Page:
passachacraglionna for solo strings, string orchestra, piano, and percussion (2008)
Masters thesis: premiered at Tufts University, conducted by Andrew Clark with members of the Boston Modern Orchestra Project.
A link between the passacaglia and chaconne has existed for centuries, with the musical forms becoming so intertwined that it has become impractical to discuss one without referencing the other. Both forms are closely associated with the concept of ground-bass variations. This technique features a one-phrase repeated bass pattern (usually between 4-16 measures of music) above which unlimited contrapuntal variation is possible. The music is often organized in a triple meter, with a stress on the second beat. Although not always upheld in compositional practice, the one distinction between the two forms is that a passacaglia cycles through a repeated bass-note pattern, while a chaconne moves through a repeated chord progression.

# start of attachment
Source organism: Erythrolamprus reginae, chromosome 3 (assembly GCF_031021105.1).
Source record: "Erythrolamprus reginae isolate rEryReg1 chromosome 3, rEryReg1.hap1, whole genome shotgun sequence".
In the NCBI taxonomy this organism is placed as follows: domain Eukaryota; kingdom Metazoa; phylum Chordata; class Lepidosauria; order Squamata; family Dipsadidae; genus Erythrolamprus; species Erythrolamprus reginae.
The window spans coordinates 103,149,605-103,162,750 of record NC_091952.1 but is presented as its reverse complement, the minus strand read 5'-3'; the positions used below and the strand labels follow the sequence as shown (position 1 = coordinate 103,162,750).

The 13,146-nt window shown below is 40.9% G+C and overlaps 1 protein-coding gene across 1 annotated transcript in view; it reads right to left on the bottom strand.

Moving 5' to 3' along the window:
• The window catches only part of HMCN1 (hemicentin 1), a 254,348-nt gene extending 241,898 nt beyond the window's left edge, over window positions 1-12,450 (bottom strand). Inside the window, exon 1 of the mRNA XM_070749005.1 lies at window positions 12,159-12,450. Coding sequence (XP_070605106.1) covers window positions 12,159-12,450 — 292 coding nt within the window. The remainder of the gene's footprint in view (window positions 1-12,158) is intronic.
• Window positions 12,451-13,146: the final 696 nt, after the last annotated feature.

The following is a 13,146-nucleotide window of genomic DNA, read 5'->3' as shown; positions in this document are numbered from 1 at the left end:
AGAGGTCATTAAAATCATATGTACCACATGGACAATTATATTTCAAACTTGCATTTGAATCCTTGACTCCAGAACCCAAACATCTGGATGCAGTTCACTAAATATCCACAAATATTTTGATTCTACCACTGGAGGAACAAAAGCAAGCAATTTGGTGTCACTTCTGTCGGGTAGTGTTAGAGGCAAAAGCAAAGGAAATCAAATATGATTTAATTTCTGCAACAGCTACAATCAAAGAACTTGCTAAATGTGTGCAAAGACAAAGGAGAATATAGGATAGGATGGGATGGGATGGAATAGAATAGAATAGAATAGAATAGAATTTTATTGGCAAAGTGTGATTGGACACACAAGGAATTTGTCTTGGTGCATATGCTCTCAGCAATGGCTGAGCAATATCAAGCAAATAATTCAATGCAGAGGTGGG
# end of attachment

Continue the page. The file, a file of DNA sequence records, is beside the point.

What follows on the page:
This passacaglia/chaconne composition attempts to synthesize concepts of these forms from the past through my own musical choices. I made an early compositional decision to work both a chaconne and a passacaglia into the piece (hence the difficult-to-pronounce combinatorial title!). With two distinct structures, the question arose as to how they would connect, and whether to combine them. I turned to an abstract narrative that follows the thought process of an unspecified subject. What type of information does one usually forget? How does one feel after having forgotten something important? When does one often remember an idea that they are trying too hard to remember? These questions aided in my conception of a musical form where the subject’s mind forms an idea and plays with it in a number of different arrangements and combinations. Having jumbled it about too much, the original idea has been forgotten and the subject becomes upset having failed to remember it. Then, only after calming down and moving on to a new thought process does the original idea reemerge.